If you follow the world of supercars, particularly on social media, the chances are you have come across car wrapping and Paint Protection Films (PPF) - the later being the process of coating or 'wrapping' your entire car (or the areas prone to getting stone chips) in a transparent protective film to preserve the condition of the paint.
While Paint Protection Film has been around for some time the earlier versions were often quite crude when compared with the latest variations of PPF. Early films were typically quite thick, they were not purely transparent in terms of them having a slight colour tint in the film (usually yellow) that slightly changed the look of your paint and over time it was affected by sunlight that turned it even more yellow! Also it was more cumbersome to fit and it was more obvious the car had the protection applied because you could easily see the edges and seams of the application. So, not ideal.
As with so many technologies - today's paint protection films have advanced significantly, to the extent they are now self healing. Yes you read that right, the films are able to repair themselves! If the film get's a little chip or mild tear due to stone impact or light debris - over a 24 hour period (or faster in warmer temperatures) the film actually moulds it's self back to it's original form - like some crazy kind of Wolverine hybrid film. Its great. And if you have something more substantial to repair, pouring very hot water over the film (or a hair dryer) usually does the trick too. Checkout the little video I filmed below of a demo the guys at Topaz did for me while I was there a few months ago...
But do you need it?
I think this comes down to how much you love your car and perhaps how expensive it would be to respray areas of your car should any stone chips happen...and they will happen! Typically I see supercars being the type of vehicle most protected and this is obviously due to a combination of both reasons above. Owners love the cars and they are typically bloody expensive to repaint!
On the F12 we decided to protect the paint with a full body PPF application, this was almost a compulsory requirement as the car was spec'd with Rosso Berlinetta paint, a triple layer, pearlescent paint finish that is incredibly difficult to repair and match to other panels once damaged and therefore it's inherently stupidly expensive - so it was a no brainer on this car! But if you have a standard paint job with no fancy metallics you could get away the sensitive parts being protected - namely the front of the car, arches and wing mirrors where chips are most likely to occur.
Outside of stone chips though the best benefit in my eyes of PPF is the preservation of the detail underneath. Before having a full body film applied the car gets a thorough detail, completely decontaminating the bodywork of any imperfections and buffing it to an epic shine, the sort of show room shine that sold you the car in the first place! The difference being PPF 'freezes' that state of detail in time, preserving the paint and gloss in perfect condition to shine through the film, untouched.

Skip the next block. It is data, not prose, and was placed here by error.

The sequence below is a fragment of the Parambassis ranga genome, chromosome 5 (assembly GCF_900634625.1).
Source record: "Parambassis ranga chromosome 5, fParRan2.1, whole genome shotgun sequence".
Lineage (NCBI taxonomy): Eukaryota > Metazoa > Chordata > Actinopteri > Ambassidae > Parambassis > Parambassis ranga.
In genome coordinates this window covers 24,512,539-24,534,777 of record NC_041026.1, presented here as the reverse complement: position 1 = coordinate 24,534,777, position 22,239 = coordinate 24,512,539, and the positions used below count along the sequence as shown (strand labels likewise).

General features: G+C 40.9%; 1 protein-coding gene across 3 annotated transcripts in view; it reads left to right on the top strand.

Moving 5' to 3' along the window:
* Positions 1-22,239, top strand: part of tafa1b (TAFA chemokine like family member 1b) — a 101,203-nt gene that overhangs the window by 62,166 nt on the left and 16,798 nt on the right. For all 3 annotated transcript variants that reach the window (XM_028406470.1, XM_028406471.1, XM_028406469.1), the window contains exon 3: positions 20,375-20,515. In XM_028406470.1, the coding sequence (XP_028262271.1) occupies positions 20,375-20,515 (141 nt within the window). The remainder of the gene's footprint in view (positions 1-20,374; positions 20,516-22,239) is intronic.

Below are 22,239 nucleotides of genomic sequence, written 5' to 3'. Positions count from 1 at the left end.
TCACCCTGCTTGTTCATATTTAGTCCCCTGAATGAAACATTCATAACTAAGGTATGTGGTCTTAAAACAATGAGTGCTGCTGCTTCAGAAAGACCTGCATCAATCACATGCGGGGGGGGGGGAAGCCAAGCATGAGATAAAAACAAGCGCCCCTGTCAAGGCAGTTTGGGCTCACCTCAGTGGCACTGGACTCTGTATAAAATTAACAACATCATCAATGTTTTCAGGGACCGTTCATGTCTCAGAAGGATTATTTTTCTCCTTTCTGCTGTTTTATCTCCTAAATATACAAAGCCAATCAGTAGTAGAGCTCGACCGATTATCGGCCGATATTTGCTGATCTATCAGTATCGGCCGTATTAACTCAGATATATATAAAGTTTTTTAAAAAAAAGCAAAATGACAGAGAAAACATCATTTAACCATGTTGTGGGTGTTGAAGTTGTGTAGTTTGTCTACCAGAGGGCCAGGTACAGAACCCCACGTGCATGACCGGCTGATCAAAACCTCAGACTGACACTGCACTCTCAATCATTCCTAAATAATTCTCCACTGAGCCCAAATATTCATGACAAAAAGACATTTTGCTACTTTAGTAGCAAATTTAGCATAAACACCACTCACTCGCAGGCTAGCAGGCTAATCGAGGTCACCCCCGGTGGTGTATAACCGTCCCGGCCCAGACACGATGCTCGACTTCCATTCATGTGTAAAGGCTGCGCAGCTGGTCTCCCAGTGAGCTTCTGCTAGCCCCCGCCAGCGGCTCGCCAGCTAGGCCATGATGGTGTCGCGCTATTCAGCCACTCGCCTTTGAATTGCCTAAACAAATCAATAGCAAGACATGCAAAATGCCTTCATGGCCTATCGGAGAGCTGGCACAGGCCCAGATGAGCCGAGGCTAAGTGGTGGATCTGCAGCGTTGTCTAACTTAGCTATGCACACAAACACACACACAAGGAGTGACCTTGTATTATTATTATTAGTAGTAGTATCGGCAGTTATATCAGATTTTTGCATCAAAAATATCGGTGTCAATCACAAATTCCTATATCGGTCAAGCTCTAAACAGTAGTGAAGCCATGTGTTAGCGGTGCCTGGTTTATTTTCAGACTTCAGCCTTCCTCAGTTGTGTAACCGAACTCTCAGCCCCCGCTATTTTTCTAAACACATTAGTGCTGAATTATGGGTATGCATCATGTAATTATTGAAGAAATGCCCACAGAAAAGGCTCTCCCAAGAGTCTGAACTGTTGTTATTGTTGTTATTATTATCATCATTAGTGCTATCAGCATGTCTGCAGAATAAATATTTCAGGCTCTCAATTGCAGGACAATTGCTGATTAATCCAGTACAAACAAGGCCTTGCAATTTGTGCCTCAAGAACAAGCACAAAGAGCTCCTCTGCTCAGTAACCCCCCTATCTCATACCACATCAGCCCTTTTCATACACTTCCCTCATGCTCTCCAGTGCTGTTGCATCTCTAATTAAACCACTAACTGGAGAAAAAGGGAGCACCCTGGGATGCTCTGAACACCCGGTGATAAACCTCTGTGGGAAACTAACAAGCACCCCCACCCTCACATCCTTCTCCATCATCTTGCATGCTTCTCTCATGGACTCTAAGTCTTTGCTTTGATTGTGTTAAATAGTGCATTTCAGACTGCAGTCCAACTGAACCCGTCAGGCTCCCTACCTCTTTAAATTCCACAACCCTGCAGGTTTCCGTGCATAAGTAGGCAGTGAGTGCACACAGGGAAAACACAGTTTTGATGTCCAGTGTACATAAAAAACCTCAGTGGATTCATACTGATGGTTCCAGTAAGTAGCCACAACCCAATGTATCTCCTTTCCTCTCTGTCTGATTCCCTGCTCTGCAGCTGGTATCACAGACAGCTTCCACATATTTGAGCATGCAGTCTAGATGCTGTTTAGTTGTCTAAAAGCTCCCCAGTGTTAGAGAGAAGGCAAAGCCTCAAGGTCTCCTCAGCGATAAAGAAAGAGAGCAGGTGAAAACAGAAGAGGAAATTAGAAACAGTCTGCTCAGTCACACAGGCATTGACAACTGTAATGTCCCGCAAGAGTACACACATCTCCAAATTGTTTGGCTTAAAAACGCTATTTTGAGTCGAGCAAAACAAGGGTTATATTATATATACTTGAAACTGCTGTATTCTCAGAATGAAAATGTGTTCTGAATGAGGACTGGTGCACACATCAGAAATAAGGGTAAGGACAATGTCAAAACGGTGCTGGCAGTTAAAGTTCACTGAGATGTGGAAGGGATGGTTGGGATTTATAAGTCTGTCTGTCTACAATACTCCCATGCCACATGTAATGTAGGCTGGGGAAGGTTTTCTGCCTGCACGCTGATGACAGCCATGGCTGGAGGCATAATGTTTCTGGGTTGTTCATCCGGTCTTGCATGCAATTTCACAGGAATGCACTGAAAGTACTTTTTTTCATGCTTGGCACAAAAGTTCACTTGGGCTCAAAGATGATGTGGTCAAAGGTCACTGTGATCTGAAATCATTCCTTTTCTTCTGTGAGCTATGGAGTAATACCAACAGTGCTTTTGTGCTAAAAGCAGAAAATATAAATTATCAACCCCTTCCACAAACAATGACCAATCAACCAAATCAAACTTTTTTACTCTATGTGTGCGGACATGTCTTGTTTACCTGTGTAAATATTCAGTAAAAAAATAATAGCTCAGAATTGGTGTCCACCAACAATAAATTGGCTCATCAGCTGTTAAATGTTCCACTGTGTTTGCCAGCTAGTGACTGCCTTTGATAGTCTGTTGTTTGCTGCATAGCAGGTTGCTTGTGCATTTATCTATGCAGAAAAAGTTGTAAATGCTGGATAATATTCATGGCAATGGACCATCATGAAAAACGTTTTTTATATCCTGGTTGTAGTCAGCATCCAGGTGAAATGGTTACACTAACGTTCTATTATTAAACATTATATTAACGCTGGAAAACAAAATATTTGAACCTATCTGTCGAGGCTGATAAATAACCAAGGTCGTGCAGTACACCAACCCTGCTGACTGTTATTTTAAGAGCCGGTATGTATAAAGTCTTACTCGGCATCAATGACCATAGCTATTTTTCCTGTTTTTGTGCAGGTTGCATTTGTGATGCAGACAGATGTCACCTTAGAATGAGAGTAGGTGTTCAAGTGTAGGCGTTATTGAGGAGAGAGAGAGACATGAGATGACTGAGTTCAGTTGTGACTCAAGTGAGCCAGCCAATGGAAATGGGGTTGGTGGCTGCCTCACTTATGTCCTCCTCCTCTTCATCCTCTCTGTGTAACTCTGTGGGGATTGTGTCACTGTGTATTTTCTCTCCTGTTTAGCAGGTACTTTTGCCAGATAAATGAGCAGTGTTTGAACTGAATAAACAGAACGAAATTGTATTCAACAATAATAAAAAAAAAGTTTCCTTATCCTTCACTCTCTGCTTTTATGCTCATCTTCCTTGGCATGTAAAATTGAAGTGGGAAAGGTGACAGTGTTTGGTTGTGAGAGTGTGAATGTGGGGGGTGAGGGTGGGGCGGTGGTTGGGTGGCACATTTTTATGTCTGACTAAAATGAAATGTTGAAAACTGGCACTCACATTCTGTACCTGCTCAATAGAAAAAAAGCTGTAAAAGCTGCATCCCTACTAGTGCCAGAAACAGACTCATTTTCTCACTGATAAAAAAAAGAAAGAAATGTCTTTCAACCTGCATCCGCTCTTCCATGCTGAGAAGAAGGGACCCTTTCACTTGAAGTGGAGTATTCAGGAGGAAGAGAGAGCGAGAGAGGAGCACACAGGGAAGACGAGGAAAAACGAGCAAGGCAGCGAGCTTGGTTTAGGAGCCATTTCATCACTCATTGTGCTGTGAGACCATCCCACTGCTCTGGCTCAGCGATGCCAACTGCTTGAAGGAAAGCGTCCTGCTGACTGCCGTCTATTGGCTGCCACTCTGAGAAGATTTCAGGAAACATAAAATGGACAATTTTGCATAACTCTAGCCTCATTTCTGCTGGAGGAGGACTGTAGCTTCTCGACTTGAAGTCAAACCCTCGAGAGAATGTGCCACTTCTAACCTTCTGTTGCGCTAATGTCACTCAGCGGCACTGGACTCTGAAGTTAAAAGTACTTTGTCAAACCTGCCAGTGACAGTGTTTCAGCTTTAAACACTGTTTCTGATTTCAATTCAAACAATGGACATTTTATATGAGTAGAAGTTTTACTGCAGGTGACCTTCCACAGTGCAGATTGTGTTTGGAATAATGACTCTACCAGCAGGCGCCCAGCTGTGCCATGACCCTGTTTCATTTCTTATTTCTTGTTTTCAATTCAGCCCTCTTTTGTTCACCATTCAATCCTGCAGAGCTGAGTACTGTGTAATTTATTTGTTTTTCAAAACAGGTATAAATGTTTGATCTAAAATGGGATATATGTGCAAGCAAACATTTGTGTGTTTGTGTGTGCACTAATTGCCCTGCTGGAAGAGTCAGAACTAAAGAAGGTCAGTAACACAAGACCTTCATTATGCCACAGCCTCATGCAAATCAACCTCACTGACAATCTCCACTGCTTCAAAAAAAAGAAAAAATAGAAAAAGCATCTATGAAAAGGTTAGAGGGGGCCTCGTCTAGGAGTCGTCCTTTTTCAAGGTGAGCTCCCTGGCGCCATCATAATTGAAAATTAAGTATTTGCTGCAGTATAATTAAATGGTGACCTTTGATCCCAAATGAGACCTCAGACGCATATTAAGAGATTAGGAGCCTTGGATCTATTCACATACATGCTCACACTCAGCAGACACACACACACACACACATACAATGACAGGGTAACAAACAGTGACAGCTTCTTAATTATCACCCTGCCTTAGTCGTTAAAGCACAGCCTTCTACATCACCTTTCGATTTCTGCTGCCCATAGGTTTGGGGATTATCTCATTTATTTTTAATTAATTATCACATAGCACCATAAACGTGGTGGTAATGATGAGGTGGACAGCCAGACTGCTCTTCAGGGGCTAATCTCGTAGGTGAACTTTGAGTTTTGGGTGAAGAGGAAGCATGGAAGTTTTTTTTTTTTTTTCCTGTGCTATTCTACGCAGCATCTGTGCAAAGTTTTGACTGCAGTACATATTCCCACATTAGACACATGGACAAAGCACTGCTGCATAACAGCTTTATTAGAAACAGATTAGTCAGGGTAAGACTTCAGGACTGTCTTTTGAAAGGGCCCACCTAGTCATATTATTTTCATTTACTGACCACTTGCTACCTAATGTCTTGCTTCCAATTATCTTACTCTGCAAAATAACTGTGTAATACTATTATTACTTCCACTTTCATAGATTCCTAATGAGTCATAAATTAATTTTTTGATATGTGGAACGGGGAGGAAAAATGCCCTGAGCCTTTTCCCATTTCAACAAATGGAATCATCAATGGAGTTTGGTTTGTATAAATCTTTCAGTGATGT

With a full body protection, washing the car also becomes a lot less hassle. You could if you wanted to take your beloved supercar through a hand car wash - I still don't recommend it but PPF allows for this! And when you come to wash the car you don't need to be so careful, no need for the two bucket method or swapping between mitts every few panels to avoid scratching the clear-coat. Dirt even has a harder time sticking to PPF and rain water beads off it effortlessly.
Here are the different levels of Paint Protection Film you can apply to a car:
Standard protection is the most basic of coverage, typically focusing on only the areas that are ultra-prone to getting chipped and battered by the elements. This would be the lower and very front bumper, possibly the very front of the bonnet and the wing mirrors. This is a pretty minimal level of protection that will guard agains a significant amount of potential damage - but simply by the way of the world you just know you're going to get chips in the places that haven't been covered! As a result standard protection is around £500.00
Full Frontal & Sensitive Areas
The next level up is whats knows as a full frontal application. This is pretty much everything you can see if you were to stand and look at your car head on, this would cover the entire bonnet, sometimes the front edge of the roof and even the front of the rear wheel arches, which on a supercar are typically the widest points of the car, protruding out into the line of sight of on coming debris. Full frontal is probably the most popular option because it is half the price of the complete body kit and does the job of protecting again almost all stone chips. Full frontal starts around £1,500
The full monty of car protection. Obviously you get the complete paint protection that the full frontal kit provides plus the rest of the entire car, but the beauty of the complete kit is in the preservation of the paint detail and the ease of car care. With the complete body kit there is no chips anywhere, you don't need to pussy foot around when cleaning the car and there is a completely consistent finish to the whole vehicle. It comes at a cost though, typically starting at around £4,500
So yes, what I am saying is - if you love your car - get it wrapped, at least the sensitive areas. It gives you more confidence driving the car and will pay dividends when you come to resell the vehicle in near perfect condition. That is, it doesn't protect your alloys!
Earlier this year my friend Tim aka Shmee150 got his McLaren 650S fully protected and of course he made a great video detailing (no pun intended) the process - check it out here...